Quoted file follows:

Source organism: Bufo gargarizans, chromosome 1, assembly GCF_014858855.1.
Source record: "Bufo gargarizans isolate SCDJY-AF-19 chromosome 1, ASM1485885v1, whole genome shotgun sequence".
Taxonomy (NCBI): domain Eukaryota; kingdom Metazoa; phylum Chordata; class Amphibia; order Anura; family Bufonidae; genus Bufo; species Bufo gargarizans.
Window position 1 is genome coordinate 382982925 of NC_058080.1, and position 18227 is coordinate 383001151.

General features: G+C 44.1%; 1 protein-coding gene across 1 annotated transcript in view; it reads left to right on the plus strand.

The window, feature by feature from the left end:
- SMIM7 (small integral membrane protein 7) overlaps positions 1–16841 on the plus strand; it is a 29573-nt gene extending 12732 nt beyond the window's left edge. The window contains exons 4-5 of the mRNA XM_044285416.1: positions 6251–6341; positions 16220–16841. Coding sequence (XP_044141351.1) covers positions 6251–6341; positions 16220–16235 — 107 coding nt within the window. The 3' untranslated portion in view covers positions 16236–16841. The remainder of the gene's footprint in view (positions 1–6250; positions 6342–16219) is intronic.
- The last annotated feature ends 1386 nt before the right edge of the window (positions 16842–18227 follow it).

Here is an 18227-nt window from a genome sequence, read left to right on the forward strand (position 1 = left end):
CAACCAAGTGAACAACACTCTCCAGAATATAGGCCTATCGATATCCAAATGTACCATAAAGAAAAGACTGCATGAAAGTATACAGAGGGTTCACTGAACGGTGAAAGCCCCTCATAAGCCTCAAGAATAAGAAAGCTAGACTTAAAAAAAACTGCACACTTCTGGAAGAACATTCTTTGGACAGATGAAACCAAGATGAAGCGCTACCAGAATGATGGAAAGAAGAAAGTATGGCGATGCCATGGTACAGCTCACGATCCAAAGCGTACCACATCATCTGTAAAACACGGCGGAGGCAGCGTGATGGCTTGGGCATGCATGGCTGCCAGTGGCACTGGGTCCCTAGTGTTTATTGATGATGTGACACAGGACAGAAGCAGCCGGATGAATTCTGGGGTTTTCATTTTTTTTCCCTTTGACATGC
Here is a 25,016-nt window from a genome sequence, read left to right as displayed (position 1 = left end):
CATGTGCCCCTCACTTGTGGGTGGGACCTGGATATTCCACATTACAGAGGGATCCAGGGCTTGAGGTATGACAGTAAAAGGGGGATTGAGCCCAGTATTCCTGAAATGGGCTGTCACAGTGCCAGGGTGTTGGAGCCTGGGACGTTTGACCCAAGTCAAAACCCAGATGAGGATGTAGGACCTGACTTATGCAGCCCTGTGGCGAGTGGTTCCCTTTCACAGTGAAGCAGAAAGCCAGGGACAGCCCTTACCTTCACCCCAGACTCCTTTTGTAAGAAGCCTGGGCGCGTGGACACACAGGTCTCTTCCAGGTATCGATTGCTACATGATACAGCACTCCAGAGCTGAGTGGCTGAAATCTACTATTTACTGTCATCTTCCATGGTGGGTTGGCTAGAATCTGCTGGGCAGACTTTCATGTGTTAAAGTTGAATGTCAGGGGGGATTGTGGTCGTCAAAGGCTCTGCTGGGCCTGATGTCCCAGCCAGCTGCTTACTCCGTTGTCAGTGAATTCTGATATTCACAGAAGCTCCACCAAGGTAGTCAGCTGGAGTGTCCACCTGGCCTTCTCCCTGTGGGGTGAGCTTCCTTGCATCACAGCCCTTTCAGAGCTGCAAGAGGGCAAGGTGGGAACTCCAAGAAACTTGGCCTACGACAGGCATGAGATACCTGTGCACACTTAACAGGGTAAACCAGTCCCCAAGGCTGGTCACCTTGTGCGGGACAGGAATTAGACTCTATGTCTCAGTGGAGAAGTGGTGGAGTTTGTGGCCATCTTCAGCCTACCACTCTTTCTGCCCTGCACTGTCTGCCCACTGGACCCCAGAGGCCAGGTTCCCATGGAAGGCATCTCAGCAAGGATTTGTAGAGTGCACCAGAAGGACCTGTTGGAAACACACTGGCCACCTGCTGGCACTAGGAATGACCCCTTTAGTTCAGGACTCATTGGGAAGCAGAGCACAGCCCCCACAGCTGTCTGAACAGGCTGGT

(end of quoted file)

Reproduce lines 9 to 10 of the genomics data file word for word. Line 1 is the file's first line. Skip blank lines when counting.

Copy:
Here is an 18227-nt window from a genome sequence, read left to right on the forward strand (position 1 = left end):
CAACCAAGTGAACAACACTCTCCAGAATATAGGCCTATCGATATCCAAATGTACCATAAAGAAAAGACTGCATGAAAGTATACAGAGGGTTCACTGAACGGTGAAAGCCCCTCATAAGCCTCAAGAATAAGAAAGCTAGACTTAAAAAAAACTGCACACTTCTGGAAGAACATTCTTTGGACAGATGAAACCAAGATGAAGCGCTACCAGAATGATGGAAAGAAGAAAGTATGGCGATGCCATGGTACAGCTCACGATCCAAAGCGTACCACATCATCTGTAAAACACGGCGGAGGCAGCGTGATGGCTTGGGCATGCATGGCTGCCAGTGGCACTGGGTCCCTAGTGTTTATTGATGATGTGACACAGGACAGAAGCAGCCGGATGAATTCTGGGGTTTTCATTTTTTTTCCCTTTGACATGC